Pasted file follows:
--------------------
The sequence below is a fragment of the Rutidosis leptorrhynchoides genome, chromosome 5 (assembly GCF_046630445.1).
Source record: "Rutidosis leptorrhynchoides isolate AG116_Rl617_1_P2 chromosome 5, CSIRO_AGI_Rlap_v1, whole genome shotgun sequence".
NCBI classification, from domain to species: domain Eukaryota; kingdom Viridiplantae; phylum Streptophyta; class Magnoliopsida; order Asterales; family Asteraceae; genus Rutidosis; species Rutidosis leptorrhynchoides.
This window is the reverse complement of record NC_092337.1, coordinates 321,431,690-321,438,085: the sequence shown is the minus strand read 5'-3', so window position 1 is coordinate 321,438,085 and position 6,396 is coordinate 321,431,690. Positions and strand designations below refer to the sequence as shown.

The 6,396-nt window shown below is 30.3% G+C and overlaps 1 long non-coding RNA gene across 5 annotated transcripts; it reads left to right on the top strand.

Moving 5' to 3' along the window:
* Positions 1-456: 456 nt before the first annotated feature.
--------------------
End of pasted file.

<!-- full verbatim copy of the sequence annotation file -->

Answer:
The sequence below is a fragment of the Rutidosis leptorrhynchoides genome, chromosome 5 (assembly GCF_046630445.1).
Source record: "Rutidosis leptorrhynchoides isolate AG116_Rl617_1_P2 chromosome 5, CSIRO_AGI_Rlap_v1, whole genome shotgun sequence".
NCBI classification, from domain to species: domain Eukaryota; kingdom Viridiplantae; phylum Streptophyta; class Magnoliopsida; order Asterales; family Asteraceae; genus Rutidosis; species Rutidosis leptorrhynchoides.
This window is the reverse complement of record NC_092337.1, coordinates 321,431,690-321,438,085: the sequence shown is the minus strand read 5'-3', so window position 1 is coordinate 321,438,085 and position 6,396 is coordinate 321,431,690. Positions and strand designations below refer to the sequence as shown.

The 6,396-nt window shown below is 30.3% G+C and overlaps 1 long non-coding RNA gene across 5 annotated transcripts; it reads left to right on the top strand.

Moving 5' to 3' along the window:
* Positions 1-456: 456 nt before the first annotated feature.